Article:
This week started out great until the very last day, one day short of 24 weeks. It was a normal evening, I cooked dinner, did the dishes and gave our toddler son a bath. I noticed some minor Braxton Hicks contractions which didn’t concern me at first.
Then I started to mentally take note of them because they seemed to be getting stronger, longer and more frequent. I told Matt I didn’t feel so well and that I needed to lay down for a bit and asked him to watch our son who would be going to bed soon. I laid down on our bed for about 15 minutes but they didn’t subside at all and I started to get scared. They weren’t particularly painful; they were just coming fast and seemed to be getting worse not better even after resting a bit.
I guiltily decided to call my OB’s pager and felt bad bugging him afterhours. He called back promptly, not more than five minutes after I left my number. I described my situation and he told me firmly to go to labor and delivery at the hospital. He said, they were the ones with the medications to help stop labor if I was indeed headed that way.
I shyly emerged from our bedroom and told my husband that I had just talked to my OB and needed to go to labor and delivery. I burst into tears mid telling him this information. My young toddler looked at me confused and alarmed to see me crying. He ran to me and I just hugged him as my husband got my parents on the phone and asked them to come pick up Sterling. Thankfully they live close and in 15 minutes my dad was at our house picking him up. This is the first time I have ever spent a whole night away from him!
I was super uncomfortable the whole car ride to the hospital. I couldn’t believe I was headed into labor and delivery at only 24 weeks (not quite 24 w, though I was only hours away from being officially 24 w). I kept thinking, this is too early, they cannot be born yet. Technically the week for fetal viability outside the womb is 23 weeks, but most babies born that early who survive, have pretty sever lifelong disabilities.
Once checked into L&D, I was asked to give a urine sample and hooked up to two fetal monitors and one measuring contractions. The nurse had a difficult time getting two heartbeats. She was worried she was just getting a reverberation of the first baby when she finally thought she might have the second baby. This was because the heartbeats she was getting were exactly the same and that’s very rare.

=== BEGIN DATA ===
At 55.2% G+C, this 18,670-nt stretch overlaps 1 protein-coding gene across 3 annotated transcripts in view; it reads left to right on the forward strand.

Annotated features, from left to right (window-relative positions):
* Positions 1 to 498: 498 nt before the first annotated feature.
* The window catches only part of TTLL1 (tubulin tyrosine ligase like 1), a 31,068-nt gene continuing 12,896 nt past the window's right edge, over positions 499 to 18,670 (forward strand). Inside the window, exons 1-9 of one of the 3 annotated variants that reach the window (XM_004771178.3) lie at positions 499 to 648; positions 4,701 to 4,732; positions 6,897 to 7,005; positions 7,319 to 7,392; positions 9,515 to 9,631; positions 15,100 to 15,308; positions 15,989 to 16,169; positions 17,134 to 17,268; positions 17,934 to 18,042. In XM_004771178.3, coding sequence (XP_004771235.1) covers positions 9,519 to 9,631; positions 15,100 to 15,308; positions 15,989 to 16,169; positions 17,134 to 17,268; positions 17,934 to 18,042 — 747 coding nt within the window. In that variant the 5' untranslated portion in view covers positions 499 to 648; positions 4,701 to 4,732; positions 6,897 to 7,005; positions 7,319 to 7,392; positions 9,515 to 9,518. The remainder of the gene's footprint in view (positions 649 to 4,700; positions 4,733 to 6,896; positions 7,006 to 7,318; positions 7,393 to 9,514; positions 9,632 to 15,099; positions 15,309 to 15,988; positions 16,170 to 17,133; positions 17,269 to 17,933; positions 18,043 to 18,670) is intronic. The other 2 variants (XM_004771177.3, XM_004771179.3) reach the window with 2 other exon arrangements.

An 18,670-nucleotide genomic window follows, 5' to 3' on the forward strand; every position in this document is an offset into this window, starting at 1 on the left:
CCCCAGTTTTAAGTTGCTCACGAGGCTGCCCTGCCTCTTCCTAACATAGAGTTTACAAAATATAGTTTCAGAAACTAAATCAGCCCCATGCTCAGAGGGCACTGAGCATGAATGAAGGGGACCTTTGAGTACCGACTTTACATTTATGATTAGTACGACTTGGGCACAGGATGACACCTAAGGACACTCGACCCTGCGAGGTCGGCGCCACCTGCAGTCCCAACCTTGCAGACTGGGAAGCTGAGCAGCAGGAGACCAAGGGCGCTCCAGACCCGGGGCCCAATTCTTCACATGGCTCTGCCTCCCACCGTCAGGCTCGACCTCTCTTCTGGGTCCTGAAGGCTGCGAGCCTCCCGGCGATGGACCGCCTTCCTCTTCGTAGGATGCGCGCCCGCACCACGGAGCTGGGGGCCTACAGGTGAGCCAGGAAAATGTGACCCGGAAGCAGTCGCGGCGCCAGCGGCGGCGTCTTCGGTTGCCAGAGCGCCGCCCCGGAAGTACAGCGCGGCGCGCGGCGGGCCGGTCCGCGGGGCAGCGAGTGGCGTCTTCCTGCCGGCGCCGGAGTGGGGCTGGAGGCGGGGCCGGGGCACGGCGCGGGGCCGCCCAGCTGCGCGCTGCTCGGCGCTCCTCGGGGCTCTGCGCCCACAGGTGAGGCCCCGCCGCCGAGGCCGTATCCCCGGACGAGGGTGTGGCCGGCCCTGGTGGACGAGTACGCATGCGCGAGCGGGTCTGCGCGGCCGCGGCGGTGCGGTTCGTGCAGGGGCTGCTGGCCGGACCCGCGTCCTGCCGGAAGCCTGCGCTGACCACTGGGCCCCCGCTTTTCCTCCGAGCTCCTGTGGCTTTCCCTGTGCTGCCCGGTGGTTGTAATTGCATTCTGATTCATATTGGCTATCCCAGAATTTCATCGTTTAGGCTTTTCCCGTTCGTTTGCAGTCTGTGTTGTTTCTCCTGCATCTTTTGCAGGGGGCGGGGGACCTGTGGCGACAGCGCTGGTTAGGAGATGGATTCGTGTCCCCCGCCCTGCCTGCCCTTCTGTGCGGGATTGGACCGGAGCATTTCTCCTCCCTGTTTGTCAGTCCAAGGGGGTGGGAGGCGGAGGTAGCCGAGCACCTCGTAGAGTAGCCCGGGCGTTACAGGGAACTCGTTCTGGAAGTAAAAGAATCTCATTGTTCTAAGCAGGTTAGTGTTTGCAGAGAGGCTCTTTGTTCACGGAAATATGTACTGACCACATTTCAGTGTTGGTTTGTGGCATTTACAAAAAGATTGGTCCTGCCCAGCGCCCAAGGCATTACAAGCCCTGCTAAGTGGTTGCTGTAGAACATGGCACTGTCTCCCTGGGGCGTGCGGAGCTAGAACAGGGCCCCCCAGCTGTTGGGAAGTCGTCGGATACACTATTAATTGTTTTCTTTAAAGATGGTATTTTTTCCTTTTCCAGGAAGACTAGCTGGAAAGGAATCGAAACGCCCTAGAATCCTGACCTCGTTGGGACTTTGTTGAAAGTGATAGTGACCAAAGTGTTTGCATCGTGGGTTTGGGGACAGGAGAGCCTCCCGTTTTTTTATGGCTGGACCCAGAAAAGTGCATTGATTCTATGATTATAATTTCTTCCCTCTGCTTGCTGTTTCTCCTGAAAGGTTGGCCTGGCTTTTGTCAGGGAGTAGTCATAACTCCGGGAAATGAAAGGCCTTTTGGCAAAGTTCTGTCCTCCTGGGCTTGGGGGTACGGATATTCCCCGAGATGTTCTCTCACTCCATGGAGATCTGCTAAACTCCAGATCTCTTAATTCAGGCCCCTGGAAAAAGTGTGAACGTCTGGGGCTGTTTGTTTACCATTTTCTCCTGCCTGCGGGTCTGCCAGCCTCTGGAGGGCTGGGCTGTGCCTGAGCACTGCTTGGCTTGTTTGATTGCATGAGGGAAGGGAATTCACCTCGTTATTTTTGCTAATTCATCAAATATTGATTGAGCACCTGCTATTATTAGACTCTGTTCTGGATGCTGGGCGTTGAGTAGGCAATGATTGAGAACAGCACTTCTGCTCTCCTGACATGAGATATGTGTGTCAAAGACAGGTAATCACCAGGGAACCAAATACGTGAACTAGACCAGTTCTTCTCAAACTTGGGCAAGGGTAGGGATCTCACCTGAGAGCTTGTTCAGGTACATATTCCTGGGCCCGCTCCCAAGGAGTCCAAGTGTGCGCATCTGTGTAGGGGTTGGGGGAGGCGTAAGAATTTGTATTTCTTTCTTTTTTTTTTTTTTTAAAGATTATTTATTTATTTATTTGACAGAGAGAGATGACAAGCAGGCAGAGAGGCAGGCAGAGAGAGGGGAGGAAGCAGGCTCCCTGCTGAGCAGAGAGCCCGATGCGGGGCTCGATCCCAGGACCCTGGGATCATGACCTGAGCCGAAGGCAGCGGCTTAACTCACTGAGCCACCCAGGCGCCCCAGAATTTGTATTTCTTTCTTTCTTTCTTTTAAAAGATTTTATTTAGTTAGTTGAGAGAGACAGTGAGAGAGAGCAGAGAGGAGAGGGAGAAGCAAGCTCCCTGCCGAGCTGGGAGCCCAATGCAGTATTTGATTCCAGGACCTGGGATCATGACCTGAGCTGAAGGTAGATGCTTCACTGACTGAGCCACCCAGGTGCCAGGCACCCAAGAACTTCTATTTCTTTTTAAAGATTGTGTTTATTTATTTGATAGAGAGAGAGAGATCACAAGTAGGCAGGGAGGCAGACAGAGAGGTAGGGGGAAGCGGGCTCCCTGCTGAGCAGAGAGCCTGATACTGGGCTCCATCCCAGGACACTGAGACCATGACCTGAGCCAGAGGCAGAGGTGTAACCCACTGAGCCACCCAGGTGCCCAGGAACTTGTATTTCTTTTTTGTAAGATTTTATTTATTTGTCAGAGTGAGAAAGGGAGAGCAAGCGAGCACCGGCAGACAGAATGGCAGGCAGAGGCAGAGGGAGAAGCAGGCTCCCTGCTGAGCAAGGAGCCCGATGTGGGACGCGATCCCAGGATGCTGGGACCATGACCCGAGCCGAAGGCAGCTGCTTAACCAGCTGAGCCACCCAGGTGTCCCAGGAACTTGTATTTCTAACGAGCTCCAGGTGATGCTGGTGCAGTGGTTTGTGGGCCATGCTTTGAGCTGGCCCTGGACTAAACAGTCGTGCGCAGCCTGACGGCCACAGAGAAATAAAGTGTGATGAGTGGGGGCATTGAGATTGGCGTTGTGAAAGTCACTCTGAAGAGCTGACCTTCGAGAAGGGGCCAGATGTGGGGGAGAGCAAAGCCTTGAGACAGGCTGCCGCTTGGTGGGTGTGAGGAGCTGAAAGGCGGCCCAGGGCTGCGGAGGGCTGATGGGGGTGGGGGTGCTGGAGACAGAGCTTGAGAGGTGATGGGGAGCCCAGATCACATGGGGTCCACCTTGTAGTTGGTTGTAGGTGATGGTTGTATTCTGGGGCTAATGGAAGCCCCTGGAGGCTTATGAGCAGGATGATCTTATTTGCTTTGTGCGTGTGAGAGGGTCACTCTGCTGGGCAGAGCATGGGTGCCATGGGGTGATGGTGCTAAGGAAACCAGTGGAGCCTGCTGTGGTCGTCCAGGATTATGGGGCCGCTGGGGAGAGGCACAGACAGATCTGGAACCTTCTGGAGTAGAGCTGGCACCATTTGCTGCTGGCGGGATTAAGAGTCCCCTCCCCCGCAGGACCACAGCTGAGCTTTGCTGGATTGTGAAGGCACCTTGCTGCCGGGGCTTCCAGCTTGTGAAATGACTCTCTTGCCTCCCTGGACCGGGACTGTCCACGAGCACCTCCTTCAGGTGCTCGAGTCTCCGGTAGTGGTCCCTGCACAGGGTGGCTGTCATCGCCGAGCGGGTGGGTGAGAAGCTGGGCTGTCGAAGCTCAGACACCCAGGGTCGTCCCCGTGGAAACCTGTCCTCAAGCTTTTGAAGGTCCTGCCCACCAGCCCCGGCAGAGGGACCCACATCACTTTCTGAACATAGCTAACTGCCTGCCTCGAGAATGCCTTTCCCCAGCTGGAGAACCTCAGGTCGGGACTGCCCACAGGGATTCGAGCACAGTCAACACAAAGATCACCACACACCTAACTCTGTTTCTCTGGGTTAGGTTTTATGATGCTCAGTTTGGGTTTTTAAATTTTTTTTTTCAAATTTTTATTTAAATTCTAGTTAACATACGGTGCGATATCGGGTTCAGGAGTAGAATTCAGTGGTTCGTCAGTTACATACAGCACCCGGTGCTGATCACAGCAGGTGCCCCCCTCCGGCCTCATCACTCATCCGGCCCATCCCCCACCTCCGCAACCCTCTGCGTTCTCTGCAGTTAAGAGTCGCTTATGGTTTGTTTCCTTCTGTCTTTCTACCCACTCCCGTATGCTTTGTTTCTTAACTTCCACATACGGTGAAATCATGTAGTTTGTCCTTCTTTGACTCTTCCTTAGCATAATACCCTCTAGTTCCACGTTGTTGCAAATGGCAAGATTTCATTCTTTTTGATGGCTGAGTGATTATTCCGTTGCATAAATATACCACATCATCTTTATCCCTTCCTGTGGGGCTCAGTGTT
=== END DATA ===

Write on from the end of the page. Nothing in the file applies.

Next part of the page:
She ended up calling in an ultrasound machine so that she could get eyes on both babies and make sure she truly was getting two heartbeats. The ultrasound revealed that they were both head up and spooning. She had in fact found two heartbeats but the babies had synced up as they were nestled together in my womb.
They preformed a fetal fibronectin test by swabbing my cervix which was also still tightly closed. This test is a pretty good indicator of whether a woman will go into labor within the next two weeks. If it is negative, I was told, there is about a 90% chance I will NOT go into labor within the next two weeks. If its positive, its merely a 50-50 toss up. From what I understand, fetal fibronectin is a protein that helps glue the baby to the uterus. As the body prepares for labor, the protein breaks down and leaks out of the cervix. Thankfully, this ended up coming back negative.
When I got the lab results back though, they also informed me that I was very dehydrated. This was a shocker. I drink lots of water. I’m that girl who always has a giant water bottle on her and who makes constant trips to the restroom even when she’s not pregnant. The urine sample that I gave the was also fairly clear, not dark like you would expect a dehydrated patient’s urine to be.
The nurse repeated that I was “severely dehydrated.” Apparently, there was all kinds of junk in my urine that shouldn’t be there unless you’re super dehydrated, things that as a non-medical professional, went in one ear and out the other. She told me that my doctor told her to give me a scolding about hydration and to send me home and he’d see me at my appointment the next morning. The timing was quite convenient that I was already scheduled in his office the very next day for my 24 week check up. I was surprised they didn’t give me IV fluids, but I was relieved to be headed home with my babies still inside me.
Lesson learned, twin pregnancies require much hydration and that even if your urine is clear, its still possible to be dehydrated.